View more on these topics

FCA warned on ‘ambitious’ advice review timetable

Clock money 620 x 430

The FCA’s practitioner panel has warned the regulator not to rush implementation of reforms following the conclusion of the Financial Advice Market Review.

The review, which was unveiled in August and is being carried out in conjunction with the Treasury, will examine how advice could work better for consumers.

In particular it will focus on issues including the advice gap, regulatory barriers facing advice firms, and how technology can be used to provide “cost-effective” advice.

The findings of the review will be published ahead of the March Budget.

However, speaking to Parliament’s Treasury committee today, practitioner panel chairman and HSBC UK and Europe chief executive Antonio Simoes said the panel had warned FCA acting chief executive Tracey McDermott on the timescale of the review.

He said: “We were very supportive of the terms of reference, but we had a word of warning in terms of the timescales.

“It’s very ambitious. This is an issue that’s been around for a long time, so it’s important that we get to the right solution, rather than just getting one quickly.”

Simoes added that he hopes the FAMR will provide more certainty to advisers on liabilities.

He said: “You should have more certainty in the regulatory regime so that firms are confident that they can offer advice to someone with £40,000, and that advice is going to be simple and straightforward and the cost of that will be commensurate.”

Recommended

2

MPs to probe ‘moving goalposts’ of state pension reform

The Work and Pensions committee is to follow its investigation of the retirement freedoms with a new inquiry into the state pension reforms. The committee says it is worried those close to retirement in particular may not understand the new system, having done most of their planning under the previous rules. It also raises concerns […]

11

MPs push for two-year FCA fee freeze

Three MPs have launched a motion in Parliament to call for a two-year freeze on FCA fee increases in a bid to improve access to advice. In an early day motion filed this morning, Labour MP Alan Meale, Conservative MP Peter Bottomley and Northern Ireland’s SDLP MP Mark Durkan argue any further increases in regulatory […]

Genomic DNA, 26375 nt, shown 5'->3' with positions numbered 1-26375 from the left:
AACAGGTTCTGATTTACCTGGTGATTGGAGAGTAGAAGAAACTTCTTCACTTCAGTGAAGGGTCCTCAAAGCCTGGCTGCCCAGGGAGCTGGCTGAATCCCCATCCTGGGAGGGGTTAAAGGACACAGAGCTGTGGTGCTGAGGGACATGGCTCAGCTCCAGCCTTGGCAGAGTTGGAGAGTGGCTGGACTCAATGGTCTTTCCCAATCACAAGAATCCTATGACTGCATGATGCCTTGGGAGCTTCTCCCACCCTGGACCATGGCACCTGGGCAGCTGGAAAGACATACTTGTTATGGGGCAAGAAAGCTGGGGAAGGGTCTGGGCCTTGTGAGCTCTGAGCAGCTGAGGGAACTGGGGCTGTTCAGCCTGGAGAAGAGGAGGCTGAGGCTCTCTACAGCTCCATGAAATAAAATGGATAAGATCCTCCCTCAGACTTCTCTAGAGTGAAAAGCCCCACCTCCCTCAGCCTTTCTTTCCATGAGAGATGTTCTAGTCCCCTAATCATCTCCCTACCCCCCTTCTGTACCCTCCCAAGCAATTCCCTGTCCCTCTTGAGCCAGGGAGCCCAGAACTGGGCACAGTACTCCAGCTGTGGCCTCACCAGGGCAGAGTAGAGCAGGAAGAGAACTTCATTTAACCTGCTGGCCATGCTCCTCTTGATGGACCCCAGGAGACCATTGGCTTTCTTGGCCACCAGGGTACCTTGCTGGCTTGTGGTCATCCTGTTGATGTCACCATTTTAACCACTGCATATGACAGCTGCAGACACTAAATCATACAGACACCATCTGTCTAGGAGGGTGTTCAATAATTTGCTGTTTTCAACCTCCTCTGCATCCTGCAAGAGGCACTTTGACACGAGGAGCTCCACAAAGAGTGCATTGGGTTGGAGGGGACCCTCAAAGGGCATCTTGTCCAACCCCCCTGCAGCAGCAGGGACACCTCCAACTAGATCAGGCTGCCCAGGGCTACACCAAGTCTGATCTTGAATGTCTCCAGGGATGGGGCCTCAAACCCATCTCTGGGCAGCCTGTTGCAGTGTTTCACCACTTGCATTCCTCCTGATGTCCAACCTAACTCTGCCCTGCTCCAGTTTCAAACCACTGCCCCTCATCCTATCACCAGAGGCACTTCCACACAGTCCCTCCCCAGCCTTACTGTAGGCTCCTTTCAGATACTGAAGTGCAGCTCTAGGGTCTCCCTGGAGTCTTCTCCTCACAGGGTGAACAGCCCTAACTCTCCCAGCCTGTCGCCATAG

Life cover for life

When someone mentions whole of life plans, most people will think of a niche product that serves as an inheritance tax planning tool for high-net-worth clients. And it’s really not surprising they’ve been pigeonholed in that waybecause before the arrival of RDR in 2013, that’s more or less exactly what they were. For advisers thinking […]

Newsletter

News and expert analysis straight to your inbox

Sign up

Comments

There are 5 comments at the moment, we would love to hear your opinion too.

  1. Agreed, it is important to get it right as apposed to getting out on time. However I for one will be hugely shocked if the FCA actually do something to remove some of the ludicrous barriers which currently make regulated advice so expensive for what should be a very simple process. The reason being that to reduce the barriers means reducing a large number of regulations around the advice process. Unless they are forced to do so, they will not do it. As they are supposed to be independent of government (and therefore the treasury) they can easily say “We have listened and looked at how to do this. We know it is not a perfect system however, in the round, it is working as well as it possibly can, sorry chaps, no can do” and the treasury can do sweet FA about it. thats the theory anyway. Maybe in practice it will be different but regardless I would not hold my breath for a pile of sensible outcomes or improvements from FAMR. I do hope I am proved totally and completely wrong in fact I would love to be.